„I was very interested in the Great War, as it was called then, because it was the initial twentieth-century shock to European culture.“
— Paul Fussell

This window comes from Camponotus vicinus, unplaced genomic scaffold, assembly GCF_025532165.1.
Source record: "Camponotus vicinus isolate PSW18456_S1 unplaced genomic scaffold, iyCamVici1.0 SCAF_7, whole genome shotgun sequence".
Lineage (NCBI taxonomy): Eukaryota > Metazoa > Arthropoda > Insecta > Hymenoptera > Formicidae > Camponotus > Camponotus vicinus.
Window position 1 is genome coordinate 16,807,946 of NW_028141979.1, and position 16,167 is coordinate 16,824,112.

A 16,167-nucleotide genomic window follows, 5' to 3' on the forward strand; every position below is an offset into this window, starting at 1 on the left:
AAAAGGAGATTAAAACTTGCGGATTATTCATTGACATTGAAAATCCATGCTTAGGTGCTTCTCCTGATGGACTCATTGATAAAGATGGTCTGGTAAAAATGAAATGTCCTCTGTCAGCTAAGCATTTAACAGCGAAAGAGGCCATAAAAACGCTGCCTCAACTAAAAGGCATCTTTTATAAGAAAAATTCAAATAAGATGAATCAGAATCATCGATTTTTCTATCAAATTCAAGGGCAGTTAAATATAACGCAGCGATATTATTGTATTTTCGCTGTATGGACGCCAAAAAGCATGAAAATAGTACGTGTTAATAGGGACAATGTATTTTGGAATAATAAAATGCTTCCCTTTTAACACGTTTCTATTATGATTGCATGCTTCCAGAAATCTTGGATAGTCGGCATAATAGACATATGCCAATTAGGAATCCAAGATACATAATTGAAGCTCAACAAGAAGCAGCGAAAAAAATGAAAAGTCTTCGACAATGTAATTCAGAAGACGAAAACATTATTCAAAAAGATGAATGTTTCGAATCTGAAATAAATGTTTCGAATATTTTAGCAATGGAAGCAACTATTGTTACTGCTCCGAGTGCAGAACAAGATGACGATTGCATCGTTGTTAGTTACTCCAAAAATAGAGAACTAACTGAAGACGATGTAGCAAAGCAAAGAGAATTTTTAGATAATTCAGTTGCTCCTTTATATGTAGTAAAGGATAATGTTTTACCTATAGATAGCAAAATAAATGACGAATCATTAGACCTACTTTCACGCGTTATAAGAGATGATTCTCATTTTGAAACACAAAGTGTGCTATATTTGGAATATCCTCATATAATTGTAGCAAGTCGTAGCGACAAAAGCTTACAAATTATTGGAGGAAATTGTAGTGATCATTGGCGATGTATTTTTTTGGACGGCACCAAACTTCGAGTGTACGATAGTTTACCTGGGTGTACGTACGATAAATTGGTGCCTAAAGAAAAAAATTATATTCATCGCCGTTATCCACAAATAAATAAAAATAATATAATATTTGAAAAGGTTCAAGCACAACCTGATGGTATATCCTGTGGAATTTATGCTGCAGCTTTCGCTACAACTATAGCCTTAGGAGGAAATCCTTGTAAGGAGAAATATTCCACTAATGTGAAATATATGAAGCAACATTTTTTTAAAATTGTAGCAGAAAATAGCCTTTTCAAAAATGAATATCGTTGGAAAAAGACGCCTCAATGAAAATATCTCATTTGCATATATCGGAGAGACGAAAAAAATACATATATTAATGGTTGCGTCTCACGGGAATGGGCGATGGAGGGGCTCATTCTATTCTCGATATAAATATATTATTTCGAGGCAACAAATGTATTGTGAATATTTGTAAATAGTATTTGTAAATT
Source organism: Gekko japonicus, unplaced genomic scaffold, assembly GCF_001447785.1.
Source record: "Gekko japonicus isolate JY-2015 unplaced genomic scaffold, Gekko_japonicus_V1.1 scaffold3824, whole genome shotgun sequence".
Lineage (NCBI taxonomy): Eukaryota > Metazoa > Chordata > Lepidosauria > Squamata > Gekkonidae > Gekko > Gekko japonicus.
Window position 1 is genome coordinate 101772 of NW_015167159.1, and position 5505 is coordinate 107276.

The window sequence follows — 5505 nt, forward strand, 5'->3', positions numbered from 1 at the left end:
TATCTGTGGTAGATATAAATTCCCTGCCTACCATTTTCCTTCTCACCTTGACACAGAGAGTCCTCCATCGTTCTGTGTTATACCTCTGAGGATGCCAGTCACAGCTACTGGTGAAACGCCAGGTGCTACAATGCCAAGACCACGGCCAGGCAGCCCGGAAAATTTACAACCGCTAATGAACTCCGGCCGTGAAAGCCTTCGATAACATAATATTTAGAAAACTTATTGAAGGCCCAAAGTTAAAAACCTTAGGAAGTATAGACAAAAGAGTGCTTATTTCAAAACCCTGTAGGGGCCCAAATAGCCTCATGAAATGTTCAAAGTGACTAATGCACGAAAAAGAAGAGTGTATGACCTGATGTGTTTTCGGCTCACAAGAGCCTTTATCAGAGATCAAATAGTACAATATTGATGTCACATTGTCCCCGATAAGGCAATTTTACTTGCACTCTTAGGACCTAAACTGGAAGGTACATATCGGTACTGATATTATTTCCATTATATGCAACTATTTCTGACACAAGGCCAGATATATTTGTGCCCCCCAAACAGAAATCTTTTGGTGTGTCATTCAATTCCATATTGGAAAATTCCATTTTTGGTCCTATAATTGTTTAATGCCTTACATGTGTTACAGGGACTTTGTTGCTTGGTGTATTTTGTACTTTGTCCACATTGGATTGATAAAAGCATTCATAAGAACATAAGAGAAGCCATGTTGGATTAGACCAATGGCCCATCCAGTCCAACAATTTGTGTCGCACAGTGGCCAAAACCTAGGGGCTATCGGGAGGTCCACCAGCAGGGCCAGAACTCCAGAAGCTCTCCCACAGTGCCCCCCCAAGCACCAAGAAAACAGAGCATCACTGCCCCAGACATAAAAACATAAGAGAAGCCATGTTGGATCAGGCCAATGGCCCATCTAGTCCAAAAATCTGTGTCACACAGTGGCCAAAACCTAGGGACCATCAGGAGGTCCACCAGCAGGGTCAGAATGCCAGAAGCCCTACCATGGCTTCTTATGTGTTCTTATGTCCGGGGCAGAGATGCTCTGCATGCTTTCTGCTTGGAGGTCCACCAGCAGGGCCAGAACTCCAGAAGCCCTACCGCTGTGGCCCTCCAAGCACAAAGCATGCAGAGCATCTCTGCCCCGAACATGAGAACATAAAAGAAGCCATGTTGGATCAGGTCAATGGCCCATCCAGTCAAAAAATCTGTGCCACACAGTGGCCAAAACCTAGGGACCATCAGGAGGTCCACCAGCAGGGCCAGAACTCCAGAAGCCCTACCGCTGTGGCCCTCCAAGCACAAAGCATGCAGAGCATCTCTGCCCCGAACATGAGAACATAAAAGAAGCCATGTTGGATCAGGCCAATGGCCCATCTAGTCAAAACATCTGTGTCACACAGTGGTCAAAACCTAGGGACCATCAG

Humanities interview (1996), Context: I was very interested in the Great War, as it was called then, because it was the initial twentieth-century shock to European culture. By the time we got to the Second World War, everybody was more or less used to Europe being badly treated and people being killed in multitudes. The Great War introduced those themes to Western culture, and therefore it was an immense intellectual and cultural and social shock. Robert Sherwood, who used to write speeches for Franklin D. Roosevelt, once noted that the cynicism about the Second War began before the firing of the first shot. By that time, we didn't need to be told by people like Remarque and Siegfried Sassoon how nasty war was. We knew that already, and we just had to pursue it in a sort of controlled despair. It didn't have the ironic shock value of the Great War. And I chose to write about Britain because America was in that war a very, very little time compared to the British — just a few months, actually. The British were in it for four years, and it virtually destroyed British society.